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WSU helps Glen the eagle soar

By Aaron Luna, KXLY4 Reporter / Weather Anchor , aaronl@kxly.com
Published On: Nov 27 2012 06:27:49 PM CST
Updated On: Nov 27 2012 08:33:13 PM CST
Glen the Eagle
SPOKANE, Wash. -

Glen the eagle was found injured along Nine Mile Falls Road last June and was given just a 30-percent chance of surviving. Glen beat the odds, however, and was released back into the wild Tuesday.

Glen spent most of her recovery time down in Pullman at Washington State University's College of Veterinary Medicine where, until recently, doctors weren't sure she would ever return to the wild.

Despite all the odds Glen made a full recovery and was released Tuesday at the Little Spokane River Natural Area..

"I honestly never thought that bird would fly again," Dr. Nickol Finch said.

The 5-year-old bald eagle almost died last June when Robert Hutton found her on Nine Mile Road north of Spokane.

"At first I didn't know if she was going to make it. She actually fell asleep in the back of my truck on the way to the vet," Hutton said.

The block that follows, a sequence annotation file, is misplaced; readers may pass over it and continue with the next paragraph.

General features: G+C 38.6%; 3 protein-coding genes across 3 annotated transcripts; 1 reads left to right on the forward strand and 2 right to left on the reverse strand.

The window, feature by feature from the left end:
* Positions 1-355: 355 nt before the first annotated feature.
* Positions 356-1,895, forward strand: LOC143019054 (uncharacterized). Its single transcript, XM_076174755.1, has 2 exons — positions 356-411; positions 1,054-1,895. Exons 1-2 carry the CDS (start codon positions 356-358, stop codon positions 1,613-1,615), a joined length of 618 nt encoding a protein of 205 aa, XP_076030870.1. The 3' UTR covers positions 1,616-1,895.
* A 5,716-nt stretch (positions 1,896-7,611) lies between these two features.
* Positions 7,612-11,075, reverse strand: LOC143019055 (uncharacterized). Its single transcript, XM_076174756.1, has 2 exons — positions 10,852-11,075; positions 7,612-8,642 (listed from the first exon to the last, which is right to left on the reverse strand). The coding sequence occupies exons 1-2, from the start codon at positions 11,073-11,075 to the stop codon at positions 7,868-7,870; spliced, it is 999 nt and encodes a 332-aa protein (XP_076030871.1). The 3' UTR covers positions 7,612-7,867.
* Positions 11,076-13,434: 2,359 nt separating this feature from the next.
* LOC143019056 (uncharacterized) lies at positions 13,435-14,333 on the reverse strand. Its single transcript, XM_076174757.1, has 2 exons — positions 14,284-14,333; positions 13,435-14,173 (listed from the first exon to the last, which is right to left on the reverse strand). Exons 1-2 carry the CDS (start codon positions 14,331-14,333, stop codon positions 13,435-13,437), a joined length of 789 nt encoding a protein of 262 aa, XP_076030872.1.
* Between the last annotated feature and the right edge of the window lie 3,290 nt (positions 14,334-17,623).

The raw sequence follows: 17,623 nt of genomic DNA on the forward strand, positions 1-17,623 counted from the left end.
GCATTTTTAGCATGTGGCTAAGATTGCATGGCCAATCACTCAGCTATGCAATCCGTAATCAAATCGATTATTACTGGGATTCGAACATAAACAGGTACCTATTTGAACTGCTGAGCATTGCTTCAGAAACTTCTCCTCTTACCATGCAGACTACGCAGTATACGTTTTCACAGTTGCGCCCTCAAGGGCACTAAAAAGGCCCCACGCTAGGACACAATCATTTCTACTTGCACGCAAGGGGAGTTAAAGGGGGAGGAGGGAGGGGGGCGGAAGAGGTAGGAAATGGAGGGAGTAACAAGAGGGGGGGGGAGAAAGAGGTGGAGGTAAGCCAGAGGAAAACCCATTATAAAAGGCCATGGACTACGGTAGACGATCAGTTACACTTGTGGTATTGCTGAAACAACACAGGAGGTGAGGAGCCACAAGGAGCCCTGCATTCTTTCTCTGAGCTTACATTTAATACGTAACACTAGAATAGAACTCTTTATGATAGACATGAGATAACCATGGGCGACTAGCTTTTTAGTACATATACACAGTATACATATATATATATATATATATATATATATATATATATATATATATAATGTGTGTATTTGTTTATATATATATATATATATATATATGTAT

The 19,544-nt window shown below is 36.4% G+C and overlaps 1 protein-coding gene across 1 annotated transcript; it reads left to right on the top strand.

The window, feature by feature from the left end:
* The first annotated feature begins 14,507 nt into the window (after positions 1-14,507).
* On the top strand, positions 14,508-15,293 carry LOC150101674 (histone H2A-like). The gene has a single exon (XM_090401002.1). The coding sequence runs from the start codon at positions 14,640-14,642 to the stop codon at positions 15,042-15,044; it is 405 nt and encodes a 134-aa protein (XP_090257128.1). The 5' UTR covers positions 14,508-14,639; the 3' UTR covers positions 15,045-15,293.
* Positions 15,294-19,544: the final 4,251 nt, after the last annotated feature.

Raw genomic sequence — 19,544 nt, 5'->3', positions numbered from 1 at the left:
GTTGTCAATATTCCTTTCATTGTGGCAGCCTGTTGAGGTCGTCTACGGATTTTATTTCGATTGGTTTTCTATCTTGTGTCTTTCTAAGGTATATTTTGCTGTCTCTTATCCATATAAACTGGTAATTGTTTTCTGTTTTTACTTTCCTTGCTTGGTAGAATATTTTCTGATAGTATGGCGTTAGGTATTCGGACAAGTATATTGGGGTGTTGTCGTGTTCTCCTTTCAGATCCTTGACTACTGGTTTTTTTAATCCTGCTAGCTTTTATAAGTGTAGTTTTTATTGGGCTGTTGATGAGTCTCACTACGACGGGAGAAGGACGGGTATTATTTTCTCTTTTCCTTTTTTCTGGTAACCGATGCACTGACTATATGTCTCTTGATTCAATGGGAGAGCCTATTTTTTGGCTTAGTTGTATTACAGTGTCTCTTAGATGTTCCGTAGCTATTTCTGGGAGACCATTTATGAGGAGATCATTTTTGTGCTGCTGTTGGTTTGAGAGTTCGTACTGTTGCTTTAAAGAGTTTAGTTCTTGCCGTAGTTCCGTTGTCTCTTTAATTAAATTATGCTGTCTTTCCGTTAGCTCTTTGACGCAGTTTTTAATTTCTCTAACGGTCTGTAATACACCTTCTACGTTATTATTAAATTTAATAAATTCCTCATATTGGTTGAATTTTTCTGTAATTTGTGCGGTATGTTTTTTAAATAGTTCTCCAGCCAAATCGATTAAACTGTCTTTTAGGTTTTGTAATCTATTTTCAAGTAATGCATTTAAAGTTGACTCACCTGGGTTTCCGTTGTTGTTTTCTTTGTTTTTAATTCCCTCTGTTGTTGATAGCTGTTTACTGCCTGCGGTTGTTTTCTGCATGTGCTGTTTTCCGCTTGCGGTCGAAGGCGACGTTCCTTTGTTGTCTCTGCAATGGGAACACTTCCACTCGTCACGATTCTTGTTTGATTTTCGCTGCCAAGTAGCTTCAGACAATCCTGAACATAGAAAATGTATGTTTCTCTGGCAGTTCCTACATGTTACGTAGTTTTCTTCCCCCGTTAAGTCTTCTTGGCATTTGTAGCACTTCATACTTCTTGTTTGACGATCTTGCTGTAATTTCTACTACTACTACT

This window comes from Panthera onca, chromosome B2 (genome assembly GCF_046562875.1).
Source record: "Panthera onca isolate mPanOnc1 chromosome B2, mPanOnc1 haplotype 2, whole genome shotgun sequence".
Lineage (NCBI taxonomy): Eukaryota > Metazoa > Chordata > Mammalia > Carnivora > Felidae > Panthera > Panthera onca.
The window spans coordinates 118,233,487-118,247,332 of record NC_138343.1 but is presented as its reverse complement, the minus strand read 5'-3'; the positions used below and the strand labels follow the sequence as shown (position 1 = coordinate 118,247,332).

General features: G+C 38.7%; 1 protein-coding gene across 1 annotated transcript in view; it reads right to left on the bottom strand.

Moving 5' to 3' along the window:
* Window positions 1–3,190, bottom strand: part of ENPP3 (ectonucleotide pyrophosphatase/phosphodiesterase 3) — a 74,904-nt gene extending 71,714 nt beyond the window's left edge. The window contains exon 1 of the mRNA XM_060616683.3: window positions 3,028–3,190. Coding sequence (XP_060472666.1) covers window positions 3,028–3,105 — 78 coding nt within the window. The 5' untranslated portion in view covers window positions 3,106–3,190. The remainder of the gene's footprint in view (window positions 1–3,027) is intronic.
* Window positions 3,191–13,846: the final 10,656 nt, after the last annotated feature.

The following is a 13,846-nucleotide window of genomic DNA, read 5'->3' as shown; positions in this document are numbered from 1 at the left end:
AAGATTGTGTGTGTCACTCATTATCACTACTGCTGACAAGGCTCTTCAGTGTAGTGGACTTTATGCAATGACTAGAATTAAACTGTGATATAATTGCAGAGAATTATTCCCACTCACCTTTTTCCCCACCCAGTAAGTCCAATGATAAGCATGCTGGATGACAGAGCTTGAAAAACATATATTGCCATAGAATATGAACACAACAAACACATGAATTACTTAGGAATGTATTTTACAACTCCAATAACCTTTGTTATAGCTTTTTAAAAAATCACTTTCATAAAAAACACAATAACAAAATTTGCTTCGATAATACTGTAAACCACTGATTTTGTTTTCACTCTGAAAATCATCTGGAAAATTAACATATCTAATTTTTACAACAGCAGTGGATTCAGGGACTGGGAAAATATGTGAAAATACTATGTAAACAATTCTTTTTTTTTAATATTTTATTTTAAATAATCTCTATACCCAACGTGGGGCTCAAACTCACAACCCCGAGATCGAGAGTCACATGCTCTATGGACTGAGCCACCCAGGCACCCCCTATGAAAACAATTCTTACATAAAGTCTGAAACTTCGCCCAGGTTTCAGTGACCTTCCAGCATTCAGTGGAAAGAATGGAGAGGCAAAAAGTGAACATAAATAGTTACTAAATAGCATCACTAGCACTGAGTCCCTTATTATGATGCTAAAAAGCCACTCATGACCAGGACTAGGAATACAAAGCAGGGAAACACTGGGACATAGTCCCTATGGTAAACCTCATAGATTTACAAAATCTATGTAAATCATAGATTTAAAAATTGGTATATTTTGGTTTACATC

She was sick, not eating, and doctors gave her a 30-percent chance to live.

"The strongest survive. That's nature," Hutton said.

And like the country she represents, Glen did prove to be one of the strongest. But she still faced another challenge.

"She had a fracture that was very close to the joint and I didn't think she would be able to stretch that joint out again," Dr. Finch said.

At that point, Glen needed to be placed in a permanent home or face euthanization. Once again she defied the odds and reached for the skies on Tuesday, just a few miles from where Hutton found her.

"This is just great. Words can't describe it," Hutton said.

Glen is fitted with an ankle tag with a number on it that someone can call if they find her. As she stretches her wings out and builds up her endurance, Finch and Hutton are proud of Glen's accomplishments so far and wish her the best in her return to the skies.

"Even if she only raises one more clutch that's two or three more bald eagles in the world," Finch said.

"Any chance that I see a bald eagle I'm pulling over and I have an extra pair of binoculars with me that I carry and I will be looking," Hutton added.

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